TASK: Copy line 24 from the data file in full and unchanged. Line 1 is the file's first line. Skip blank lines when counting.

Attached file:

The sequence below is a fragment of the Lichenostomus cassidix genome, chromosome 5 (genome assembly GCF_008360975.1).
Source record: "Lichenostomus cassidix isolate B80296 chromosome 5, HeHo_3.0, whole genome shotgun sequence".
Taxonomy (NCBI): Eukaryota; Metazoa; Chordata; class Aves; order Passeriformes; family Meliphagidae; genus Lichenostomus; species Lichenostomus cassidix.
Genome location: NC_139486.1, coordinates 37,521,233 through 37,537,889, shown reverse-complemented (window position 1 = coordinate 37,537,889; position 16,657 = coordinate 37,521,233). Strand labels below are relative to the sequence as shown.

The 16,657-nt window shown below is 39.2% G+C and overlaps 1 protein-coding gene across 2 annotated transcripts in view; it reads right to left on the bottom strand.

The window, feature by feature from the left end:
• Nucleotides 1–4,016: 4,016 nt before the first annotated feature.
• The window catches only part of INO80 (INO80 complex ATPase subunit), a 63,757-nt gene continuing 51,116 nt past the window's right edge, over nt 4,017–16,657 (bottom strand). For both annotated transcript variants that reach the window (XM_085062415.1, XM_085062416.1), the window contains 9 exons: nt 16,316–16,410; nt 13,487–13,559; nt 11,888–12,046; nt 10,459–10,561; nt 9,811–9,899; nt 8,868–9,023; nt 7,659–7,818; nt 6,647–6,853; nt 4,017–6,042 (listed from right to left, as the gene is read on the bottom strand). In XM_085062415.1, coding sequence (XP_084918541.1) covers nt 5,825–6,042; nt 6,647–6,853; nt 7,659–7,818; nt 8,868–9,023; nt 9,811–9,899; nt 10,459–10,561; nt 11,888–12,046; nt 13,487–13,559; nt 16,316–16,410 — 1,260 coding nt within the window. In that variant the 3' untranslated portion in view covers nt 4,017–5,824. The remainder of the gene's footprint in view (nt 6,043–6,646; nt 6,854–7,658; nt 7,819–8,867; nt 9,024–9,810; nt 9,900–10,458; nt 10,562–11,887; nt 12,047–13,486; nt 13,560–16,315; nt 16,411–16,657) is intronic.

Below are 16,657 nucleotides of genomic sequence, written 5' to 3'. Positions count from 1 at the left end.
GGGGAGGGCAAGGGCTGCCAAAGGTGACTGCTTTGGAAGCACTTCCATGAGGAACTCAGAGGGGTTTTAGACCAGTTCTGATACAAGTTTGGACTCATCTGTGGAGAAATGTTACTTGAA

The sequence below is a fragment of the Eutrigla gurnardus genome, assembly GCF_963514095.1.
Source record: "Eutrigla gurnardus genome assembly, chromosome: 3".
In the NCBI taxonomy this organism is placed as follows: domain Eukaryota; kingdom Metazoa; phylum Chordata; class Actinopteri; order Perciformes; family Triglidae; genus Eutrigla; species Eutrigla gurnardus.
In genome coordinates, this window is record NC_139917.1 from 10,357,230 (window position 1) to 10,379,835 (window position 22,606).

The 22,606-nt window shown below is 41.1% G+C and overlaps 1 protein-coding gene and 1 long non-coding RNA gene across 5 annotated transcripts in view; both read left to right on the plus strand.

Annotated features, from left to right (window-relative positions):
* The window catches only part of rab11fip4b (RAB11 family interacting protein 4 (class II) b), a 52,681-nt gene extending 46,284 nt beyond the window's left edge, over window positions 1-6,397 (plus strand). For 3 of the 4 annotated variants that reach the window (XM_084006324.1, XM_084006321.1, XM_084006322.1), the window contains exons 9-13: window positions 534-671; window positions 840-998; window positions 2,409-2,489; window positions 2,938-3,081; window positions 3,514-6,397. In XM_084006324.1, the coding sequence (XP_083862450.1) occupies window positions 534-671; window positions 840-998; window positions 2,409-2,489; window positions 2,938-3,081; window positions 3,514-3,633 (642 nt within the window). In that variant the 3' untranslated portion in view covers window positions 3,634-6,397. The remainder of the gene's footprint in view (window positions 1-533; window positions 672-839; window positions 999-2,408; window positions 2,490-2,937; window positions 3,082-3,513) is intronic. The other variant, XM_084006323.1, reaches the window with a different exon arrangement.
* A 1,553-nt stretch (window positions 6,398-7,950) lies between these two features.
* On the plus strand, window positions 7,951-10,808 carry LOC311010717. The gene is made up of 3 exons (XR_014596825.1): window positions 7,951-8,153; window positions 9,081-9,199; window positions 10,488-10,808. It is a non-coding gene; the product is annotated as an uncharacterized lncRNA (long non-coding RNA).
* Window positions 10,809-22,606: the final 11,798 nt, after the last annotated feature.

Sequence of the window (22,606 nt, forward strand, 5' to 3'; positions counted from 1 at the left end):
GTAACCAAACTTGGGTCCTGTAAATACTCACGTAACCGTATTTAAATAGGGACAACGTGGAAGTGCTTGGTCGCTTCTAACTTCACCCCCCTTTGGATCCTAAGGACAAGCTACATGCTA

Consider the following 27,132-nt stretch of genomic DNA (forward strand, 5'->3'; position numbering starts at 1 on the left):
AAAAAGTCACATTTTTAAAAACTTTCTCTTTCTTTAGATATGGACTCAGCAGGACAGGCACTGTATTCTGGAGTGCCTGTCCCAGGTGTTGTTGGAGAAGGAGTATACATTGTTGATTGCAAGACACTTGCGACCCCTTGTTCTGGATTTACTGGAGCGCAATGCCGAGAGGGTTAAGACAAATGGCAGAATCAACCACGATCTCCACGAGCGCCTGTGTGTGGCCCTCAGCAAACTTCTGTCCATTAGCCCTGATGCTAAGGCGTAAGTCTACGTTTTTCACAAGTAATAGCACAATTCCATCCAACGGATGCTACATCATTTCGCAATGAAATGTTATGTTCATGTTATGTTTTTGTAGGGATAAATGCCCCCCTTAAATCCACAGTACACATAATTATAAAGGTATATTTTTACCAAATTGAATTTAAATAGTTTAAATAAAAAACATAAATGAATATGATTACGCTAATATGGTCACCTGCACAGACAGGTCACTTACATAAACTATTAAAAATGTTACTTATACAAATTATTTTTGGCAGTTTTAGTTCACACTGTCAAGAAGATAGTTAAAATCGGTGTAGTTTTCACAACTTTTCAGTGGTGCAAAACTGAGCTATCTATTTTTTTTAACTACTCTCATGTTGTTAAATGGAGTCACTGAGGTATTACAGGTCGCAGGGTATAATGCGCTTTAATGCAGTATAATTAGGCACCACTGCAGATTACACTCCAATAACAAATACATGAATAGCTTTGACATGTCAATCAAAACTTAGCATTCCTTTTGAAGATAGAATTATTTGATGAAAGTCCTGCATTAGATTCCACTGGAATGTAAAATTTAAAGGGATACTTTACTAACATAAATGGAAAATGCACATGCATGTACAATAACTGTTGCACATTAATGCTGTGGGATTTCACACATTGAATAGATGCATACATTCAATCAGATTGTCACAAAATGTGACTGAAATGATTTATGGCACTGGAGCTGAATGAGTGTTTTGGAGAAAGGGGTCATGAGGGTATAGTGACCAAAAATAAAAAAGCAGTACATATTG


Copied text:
AAAAAGTCACATTTTTAAAAACTTTCTCTTTCTTTAGATATGGACTCAGCAGGACAGGCACTGTATTCTGGAGTGCCTGTCCCAGGTGTTGTTGGAGAAGGAGTATACATTGTTGATTGCAAGACACTTGCGACCCCTTGTTCTGGATTTACTGGAGCGCAATGCCGAGAGGGTTAAGACAAATGGCAGAATCAACCACGATCTCCACGAGCGCCTGTGTGTGGCCCTCAGCAAACTTCTGTCCATTAGCCCTGATGCTAAGGCGTAAGTCTACGTTTTTCACAAGTAATAGCACAATTCCATCCAACGGATGCTACATCATTTCGCAATGAAATGTTATGTTCATGTTATGTTTTTGTAGGGATAAATGCCCCCCTTAAATCCACAGTACACATAATTATAAAGGTATATTTTTACCAAATTGAATTTAAATAGTTTAAATAAAAAACATAAATGAATATGATTACGCTAATATGGTCACCTGCACAGACAGGTCACTTACATAAACTATTAAAAATGTTACTTATACAAATTATTTTTGGCAGTTTTAGTTCACACTGTCAAGAAGATAGTTAAAATCGGTGTAGTTTTCACAACTTTTCAGTGGTGCAAAACTGAGCTATCTATTTTTTTTAACTACTCTCATGTTGTTAAATGGAGTCACTGAGGTATTACAGGTCGCAGGGTATAATGCGCTTTAATGCAGTATAATTAGGCACCACTGCAGATTACACTCCAATAACAAATACATGAATAGCTTTGACATGTCAATCAAAACTTAGCATTCCTTTTGAAGATAGAATTATTTGATGAAAGTCCTGCATTAGATTCCACTGGAATGTAAAATTTAAAGGGATACTTTACTAACATAAATGGAAAATGCACATGCATGTACAATAACTGTTGCACATTAATGCTGTGGGATTTCACACATTGAATAGATGCATACATTCAATCAGATTGTCACAAAATGTGACTGAAATGATTTATGGCACTGGAGCTGAATGAGTGTTTTGGAGAAAGGGGTCATGAGGGTATAGTGACCAAAAATAAAAAAGCAGTACATATTG